Contract Development and Manufacturing Organisations (CDMOs)
As innovator pipelines have deepened and the complexities of developing and manufacturing more recent generations of pharma (including biologics) have increased, the need to simplify manufacturing operations and reduce operating expenditure has led to the emergence of the CDMO industry.
Although many CDMOs today are multi-disciplinary, there are very few true one-stop-shops and pharma companies will typically use a range of CDMOs across their product portfolios selected on development/manufacturing technologies or expertise, manufacturing capacity or geographical location.
Despite high levels of M&A activity, the sub-sector remains highly fragmented. The top five players have approximately 15% total market share and there is a long tail of over 300 companies worldwide offering CDMO services.
CDMO activities can broadly be divided into three fields: product development, manufacture of active pharmaceutical ingredients (API), and manufacture of finished dosage forms (FDF) - all of which are required from the production of small-scale clinical batches to largescale commercial production. As such, once a dedicated manufacturing line is established and validated at a CDMO, it is often difficult, time consuming and costly to switch CDMOs, meaning partnerships between pharma companies and their CDMOs are often long-lasting.
The commercial small molecule API market is roughly divided equally between originator products and generics. Although generic APIs typically deliver lower margins to manufacturers, this is often compensated by the ability to supply multiple customers with the same API.
Despite small molecule commercial revenues accounting for the majority of the CDMO market today, biologics are the highest growth sub-sector as a result of increasing numbers of biologic approvals and the emerging biosimilar market (as increasing numbers of biologics reach patent expiry).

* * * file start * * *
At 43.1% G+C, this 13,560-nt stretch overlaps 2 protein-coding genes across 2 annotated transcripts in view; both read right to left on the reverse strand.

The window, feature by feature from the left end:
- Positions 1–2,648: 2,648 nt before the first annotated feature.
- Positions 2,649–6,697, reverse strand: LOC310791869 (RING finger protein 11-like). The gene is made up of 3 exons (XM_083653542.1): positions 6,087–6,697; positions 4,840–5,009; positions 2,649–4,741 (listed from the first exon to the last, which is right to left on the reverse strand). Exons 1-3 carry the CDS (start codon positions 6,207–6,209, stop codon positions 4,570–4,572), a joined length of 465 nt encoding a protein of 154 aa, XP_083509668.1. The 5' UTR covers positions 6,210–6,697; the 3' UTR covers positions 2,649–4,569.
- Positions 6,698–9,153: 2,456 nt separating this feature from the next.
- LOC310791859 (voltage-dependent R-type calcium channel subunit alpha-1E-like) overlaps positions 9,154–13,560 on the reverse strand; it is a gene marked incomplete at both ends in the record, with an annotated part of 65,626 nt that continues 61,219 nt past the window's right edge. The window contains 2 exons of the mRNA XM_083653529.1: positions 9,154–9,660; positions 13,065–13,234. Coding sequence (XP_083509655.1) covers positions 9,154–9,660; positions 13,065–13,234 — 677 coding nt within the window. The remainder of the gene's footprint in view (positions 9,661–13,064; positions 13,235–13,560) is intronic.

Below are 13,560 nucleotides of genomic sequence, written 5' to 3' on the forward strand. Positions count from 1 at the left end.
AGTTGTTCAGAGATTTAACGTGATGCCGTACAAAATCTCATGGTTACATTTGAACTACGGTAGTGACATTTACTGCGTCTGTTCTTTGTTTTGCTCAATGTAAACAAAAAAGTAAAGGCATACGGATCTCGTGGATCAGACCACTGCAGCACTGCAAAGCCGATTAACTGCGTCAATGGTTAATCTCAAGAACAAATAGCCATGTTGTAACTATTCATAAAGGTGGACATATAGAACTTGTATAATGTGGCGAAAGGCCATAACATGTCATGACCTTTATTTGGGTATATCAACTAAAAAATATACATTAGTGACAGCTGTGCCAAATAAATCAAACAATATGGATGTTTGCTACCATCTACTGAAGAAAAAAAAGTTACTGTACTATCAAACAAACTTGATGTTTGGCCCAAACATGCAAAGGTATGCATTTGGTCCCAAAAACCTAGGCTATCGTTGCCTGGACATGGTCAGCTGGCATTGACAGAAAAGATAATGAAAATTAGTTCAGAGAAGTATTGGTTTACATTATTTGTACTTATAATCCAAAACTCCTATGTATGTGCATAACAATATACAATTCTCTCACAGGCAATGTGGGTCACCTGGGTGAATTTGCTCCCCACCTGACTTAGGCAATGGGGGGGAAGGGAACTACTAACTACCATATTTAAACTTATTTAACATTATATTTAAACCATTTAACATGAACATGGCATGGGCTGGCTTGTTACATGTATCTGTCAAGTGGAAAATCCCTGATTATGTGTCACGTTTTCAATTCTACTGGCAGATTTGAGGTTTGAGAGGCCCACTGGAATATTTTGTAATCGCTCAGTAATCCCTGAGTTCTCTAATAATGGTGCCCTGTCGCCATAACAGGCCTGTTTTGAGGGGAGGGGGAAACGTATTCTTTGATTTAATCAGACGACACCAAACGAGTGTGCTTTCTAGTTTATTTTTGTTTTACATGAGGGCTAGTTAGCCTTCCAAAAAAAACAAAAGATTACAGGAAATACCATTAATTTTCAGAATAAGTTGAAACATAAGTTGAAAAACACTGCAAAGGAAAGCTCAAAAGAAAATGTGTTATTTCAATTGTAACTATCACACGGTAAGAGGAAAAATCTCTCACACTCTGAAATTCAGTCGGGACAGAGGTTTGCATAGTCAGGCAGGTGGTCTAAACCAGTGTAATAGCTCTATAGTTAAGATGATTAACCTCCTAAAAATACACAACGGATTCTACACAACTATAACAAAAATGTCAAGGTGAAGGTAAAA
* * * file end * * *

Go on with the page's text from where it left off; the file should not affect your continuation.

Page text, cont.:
3. Finished Dosage Forms (FDF)
FDF represents a smaller share of the market than API, a majority of which is accounted for by oral solids. However, the oral solids market is relatively mature and lower growth than other FDFs including liquids, semi-solids and injectables. Injectables is the highest growth FDF segment. High levels of demand for injectables (primarily resulting from the growth in biologics and oncolytics) combined with high technological barriers to entry has resulted in manufacturing shortages of sterile injectables. Pre-filled syringes (PFS) and other more complex injectable delivery systems (including auto-injectors) are the categories undergoing highest levels of growth.
Despite clinical manufacture representing only a minority of the CDMO market, it is crucial for securing customers and building relationships that support commercial scale manufacturing.